Field of Science

How your genes can affect your response to religion

Dopamine is a neurotransmitter, a chemical that carries a signal across nerve junctions. You might know of it because of its links to Parkinson's disease, but it's actually pretty widespread in the brain and does a number of interesting things.

Variants of one particular molecular receptor for dopamine, the D4 receptor, seem to have interesting links with risk taking and novelty seeking. But the links are not at all straightforward, and recent research suggests that what it actually does is tweak your susceptibility to environmental influences.

Joni Sasaki, at the University of California, Santa Barbara, wanted to know if this could help explain the mixed responses to religious priming that have been reported before. As regular readers of this blog will know, giving people subliminal religious prompts seems to make them more prosocial, but the effect doesn't seem clear cut.

So what Sasaki and colleagues did was to run a straightforward religious priming experiment. The subjects (all undergraduates) had to unscramble words to form sentences. Half the subjects were given sentences that had a religious theme, the other other had non-religious sentences. The idea is to get people thinking about religion without realising what they are doing.

Afterwards, they measured their subjects willingness to volunteer for a bunch of actual organizations and clubs around the college.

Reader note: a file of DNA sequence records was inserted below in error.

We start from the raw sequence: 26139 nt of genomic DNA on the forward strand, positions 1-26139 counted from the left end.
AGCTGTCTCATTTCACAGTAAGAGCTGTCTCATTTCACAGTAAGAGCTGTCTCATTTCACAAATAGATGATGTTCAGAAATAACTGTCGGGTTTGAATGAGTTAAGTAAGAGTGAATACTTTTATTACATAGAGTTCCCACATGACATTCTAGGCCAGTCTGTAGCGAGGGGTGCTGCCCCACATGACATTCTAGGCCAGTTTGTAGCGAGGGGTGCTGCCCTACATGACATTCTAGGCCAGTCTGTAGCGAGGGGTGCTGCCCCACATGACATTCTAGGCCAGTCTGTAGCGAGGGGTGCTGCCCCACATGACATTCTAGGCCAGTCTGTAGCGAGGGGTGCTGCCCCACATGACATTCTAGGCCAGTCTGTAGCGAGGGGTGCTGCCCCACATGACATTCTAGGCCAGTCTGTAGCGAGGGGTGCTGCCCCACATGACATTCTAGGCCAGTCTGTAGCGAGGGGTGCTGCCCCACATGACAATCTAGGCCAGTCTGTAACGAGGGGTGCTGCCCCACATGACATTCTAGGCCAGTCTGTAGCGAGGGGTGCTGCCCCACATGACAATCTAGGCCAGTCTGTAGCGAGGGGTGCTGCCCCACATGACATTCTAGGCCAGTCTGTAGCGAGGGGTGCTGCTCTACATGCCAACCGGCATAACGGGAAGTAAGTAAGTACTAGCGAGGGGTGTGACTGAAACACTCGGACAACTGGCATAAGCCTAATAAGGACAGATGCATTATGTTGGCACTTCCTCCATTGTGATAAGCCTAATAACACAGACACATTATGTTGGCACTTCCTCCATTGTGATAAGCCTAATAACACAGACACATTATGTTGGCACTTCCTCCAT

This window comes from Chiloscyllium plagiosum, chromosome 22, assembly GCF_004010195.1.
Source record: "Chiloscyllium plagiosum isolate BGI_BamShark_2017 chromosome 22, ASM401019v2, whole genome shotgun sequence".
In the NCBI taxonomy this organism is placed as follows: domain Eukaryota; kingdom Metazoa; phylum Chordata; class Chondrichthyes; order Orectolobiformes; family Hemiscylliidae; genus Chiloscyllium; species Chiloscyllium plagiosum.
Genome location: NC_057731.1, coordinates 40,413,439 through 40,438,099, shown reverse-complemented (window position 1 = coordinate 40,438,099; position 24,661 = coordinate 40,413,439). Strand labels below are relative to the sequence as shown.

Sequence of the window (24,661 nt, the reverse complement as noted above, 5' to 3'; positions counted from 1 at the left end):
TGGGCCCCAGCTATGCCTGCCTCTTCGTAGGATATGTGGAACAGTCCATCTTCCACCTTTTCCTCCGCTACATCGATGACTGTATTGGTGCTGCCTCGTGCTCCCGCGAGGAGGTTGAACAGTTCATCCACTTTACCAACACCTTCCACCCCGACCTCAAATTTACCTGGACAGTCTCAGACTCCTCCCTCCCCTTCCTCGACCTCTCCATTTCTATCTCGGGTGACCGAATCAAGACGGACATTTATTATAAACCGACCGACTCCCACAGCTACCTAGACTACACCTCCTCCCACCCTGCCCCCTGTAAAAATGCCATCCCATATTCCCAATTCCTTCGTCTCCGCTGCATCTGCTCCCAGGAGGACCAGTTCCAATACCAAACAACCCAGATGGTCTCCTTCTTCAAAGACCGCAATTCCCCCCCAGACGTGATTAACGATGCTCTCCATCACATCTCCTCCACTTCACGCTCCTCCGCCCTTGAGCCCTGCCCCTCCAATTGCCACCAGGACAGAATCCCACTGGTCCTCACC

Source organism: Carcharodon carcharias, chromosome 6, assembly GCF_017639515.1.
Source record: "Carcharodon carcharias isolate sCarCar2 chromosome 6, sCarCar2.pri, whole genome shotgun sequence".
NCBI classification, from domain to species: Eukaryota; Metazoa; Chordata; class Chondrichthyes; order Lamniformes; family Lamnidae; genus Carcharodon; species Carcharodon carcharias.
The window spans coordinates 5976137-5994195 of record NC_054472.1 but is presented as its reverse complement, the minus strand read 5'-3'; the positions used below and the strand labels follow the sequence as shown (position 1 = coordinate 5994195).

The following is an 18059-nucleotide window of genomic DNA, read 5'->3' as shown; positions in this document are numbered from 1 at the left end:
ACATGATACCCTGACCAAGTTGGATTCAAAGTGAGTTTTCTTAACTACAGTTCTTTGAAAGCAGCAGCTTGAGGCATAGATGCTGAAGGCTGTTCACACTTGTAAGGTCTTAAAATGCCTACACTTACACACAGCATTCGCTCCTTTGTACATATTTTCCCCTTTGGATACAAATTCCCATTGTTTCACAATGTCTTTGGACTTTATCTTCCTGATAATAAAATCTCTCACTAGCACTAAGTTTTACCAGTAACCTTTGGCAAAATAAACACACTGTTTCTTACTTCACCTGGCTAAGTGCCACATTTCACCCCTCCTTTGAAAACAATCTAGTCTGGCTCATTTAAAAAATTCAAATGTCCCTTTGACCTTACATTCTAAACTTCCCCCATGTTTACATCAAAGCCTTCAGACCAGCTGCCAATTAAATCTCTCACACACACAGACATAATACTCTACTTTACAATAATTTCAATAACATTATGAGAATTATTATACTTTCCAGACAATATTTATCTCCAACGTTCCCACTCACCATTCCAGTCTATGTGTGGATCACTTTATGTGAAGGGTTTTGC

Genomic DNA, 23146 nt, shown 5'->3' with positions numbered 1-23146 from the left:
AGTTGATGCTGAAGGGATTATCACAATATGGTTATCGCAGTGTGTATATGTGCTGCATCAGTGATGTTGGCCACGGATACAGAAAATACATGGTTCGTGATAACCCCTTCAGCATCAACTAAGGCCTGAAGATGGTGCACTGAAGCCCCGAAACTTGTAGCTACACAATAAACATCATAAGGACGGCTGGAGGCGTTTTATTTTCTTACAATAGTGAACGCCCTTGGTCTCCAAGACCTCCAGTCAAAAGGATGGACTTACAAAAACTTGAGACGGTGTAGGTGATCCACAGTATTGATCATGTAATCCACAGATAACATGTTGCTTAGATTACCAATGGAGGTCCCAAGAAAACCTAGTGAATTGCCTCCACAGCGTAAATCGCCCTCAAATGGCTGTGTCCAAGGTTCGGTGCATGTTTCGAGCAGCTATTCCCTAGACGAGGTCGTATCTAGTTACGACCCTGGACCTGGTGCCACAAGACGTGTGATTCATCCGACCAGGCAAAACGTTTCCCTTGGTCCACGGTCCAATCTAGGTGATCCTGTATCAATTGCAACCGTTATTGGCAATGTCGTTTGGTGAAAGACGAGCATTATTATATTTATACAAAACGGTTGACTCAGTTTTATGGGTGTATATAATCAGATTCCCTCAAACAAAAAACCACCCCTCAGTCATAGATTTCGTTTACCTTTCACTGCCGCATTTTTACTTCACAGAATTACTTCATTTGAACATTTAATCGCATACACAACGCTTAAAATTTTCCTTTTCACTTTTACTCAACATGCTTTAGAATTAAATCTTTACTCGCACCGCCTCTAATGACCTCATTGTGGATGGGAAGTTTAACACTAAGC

The top line results were similar to other studies. Overall, religious people were no more willing to volunteer than the non-religious, but people who had been primed with religion were more willing to volunteer - regardless of whether or not they were religious themselves.

But not everybody responded to the priming. As the graphic shows, the response depended on the variant of the D4 gene. People with one particular variation (2-/7-repeat allele) got a really big prosocial boost from the religious prime. People with the other variant were pretty prosocial without the prime, and their prosociality actually decreased with priming!

All this goes to show that the relationship between genetics and religion is not at all straightforward (something I've touched on before. This particular gene variant seems to make people more susceptible to environmental influences - whether religious or otherwise.

If you looked at these people in a religious environment, then you would say that this is a gene 'for' religion. Put these same people in a non-religious environment, and you would say that is a gene 'against' religion!
Sasaki, J., Kim, H., Mojaverian, T., Kelley, L., Park, I., & Janusonis, S. (2011). Religion priming differentially increases prosocial behavior among variants of the dopamine D4 receptor (DRD4) gene Social Cognitive and Affective Neuroscience DOI: 10.1093/scan/nsr089

Creative Commons License This article by Tom Rees was first published on Epiphenom. It is licensed under Creative Commons.


  1. Here's a thought: it seems that the gene tends to make people "fit in" to whatever environment their in. If they're in a religious setting, then it makes one lean towards religiosity. If its in a secular setting, it makes one lean towards secularism.

    I wonder about running the same experiment on some other characteristic besides religiosity.

  2. Like being taken in a pyramid scheme!

  3. I'm thinking that it does something simpler.

    If you are non-religious, you might have negative feelings toward religions. Because many associate religions with volunteering, that may account for the people who volunteer less when primed.

  4. Hi Tom!